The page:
We broke one of the most important boat rules by bringing cardboard on the boat. But it was for the sake of beer! We had heard horror stories of people loading up their boats with large amounts beer, only to have soupy bilges midway to French Polynesia. Others had lost half their beer with the chaffing of cans along the passage. We decided to keep our cases of beer in the cardboard boxes, putting two cases together in one large construction type contractor bag in the event of leakage. We figured if any beer cans chaffed, the beer would collect in the contractor bag, which would be an easier clean up than an entire compartment full of beer. Our plan worked, we only lost about 4 beers out of 200 to chaffing and (knock on wood) there were zero coach roaches found on the boat. 

Spare parts to have before crossing

Latitude 38 has compiled and published years worth of Pacific Puddle Jump statistics including days of crossing, engine hours, highest wind speed seen and items broken. Over the past 6 years with roughly 163 boats reporting their breakages and breakdowns, here is a snapshot of just some of the most common items broken during the Pacific Ocean crossing.


While preparing our boat for the Pacific crossing we paid close attention to the previous years breakages and concluded it was a good idea to add a second autopilot, new halyards and have our sails restitched before leaving. Finding spare parts for anything that has broken during the crossing can be a real struggle, particularly in the Marquesas which is where boats make first landfall. If in doubt, buy a spare before you leave. Here's a look at our Pacific passage preparations while still in Mexico.

Guides to the South Pacific

For anyone who has cruised Mexico with the help of  Sean and Heather's beautifully bound Sea of Cortez: A Cruiser's Guidebookyou'll be disappointed that there is nothing in the South Pacific that remotely resembles these types of cruising guides. There are however the Soggy Paws Compendiums. Dave and Sherry have logged years worth of information into neat compendiums as helpful guides for the rest of us. While their information isn't always up to date (although they make a diligent effort) the compendiums provide great insight into the different areas. 

While crossing the Pacific, why not get a head start and read some of the different compendiums, which you can easily download on your tablet. Here's a few to get you started.


   Marquesas Compendium                    Tuamotus Compendium           Society Islands Compendium


Other guidebooks we found useful were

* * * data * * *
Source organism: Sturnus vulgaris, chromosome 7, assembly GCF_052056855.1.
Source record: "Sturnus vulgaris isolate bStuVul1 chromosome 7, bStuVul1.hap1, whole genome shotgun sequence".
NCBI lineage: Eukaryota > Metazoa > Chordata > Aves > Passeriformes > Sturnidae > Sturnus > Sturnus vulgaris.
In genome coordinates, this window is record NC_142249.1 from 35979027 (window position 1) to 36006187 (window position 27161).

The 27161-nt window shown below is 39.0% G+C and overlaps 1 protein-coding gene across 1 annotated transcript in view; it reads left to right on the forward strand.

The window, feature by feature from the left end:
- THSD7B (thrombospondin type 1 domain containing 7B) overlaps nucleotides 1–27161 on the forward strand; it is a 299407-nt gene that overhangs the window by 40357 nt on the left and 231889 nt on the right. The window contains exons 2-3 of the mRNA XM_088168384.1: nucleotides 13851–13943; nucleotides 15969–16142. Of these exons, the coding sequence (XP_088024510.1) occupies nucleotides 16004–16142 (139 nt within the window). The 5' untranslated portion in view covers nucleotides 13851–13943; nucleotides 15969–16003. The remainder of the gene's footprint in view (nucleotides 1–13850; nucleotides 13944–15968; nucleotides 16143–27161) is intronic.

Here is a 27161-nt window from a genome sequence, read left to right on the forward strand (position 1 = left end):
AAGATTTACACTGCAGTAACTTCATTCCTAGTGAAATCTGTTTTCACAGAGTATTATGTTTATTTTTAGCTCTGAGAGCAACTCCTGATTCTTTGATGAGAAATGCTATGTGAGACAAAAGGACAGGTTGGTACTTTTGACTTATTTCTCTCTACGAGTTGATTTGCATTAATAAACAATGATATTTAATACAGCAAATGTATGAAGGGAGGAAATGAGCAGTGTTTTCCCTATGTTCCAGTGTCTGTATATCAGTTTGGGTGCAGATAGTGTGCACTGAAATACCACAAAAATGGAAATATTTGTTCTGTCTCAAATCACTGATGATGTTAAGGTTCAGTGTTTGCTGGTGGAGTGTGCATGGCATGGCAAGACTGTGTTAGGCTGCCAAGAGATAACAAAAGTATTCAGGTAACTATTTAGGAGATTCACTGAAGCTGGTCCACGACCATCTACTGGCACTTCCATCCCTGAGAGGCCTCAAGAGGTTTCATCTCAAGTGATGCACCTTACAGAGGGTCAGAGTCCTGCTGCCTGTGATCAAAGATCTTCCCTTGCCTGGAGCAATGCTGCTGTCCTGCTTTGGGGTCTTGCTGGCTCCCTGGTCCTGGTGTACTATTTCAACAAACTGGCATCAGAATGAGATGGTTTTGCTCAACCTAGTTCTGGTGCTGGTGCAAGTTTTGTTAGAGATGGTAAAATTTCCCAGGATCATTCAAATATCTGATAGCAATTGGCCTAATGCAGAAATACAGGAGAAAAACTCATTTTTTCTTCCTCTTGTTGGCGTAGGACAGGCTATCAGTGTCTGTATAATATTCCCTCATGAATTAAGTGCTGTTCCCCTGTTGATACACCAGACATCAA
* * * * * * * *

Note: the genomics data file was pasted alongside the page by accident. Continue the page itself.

Charts


Equally important as provisioning before crossing the Pacific is getting reliable charts together. Updating electronic charts with reliable WiFi before crossing the Pacific, is an absolute must. In addition to Navionics, OpenCPN is a free chart plotting program available on Windows, Mac and Andriod. OpenCPN can be used in conjunction with Google Earth Charts which provides more accuracy in areas where other charts (Navionics) are not reliable (such as Fiji). In the event your electronics go out you'll want to ensure that you have paper charts on board and know how to dead reckon. 

Redundancy is key! In addition to our chart plotter we have 2 Android tablets that have Navionics and OpenCPN on them. Since sailing the South Pacific we have heard several cruisers who's Ipad's needed to connect to WiFi (in the middle of the ocean) in order to update, making their tablets inoperable. We've yet to have any issues with our Android tablets and highly encourage you to buy extra tablets (with waterproof cases) before crossing. For about $100 USD per tablet, you can easily have spares.  There is nowhere to purchase a tablet until you've sailed another 1000 miles west into Tahiti. As long as you're buying spare electronics, don't forget to purchase extra chargers

Moorea, Society Islands


Ditch Bag

The hardest part for me in getting ready to cross the Pacific Ocean, was the preparation of our ditch bag. Stuffing items into large dry bags in the event our family found itself floating in the middle of an ocean awaiting rescue, made my stomach hurt. Here's a list of items we put into our ditch bag.



In addition to our ditch bag items, we have our EPIRB, DeLorme and Inflatable PDF's with personal locator beacons in them that would have come with us in the life raft. 

Cell service, WiFi and Sat Phones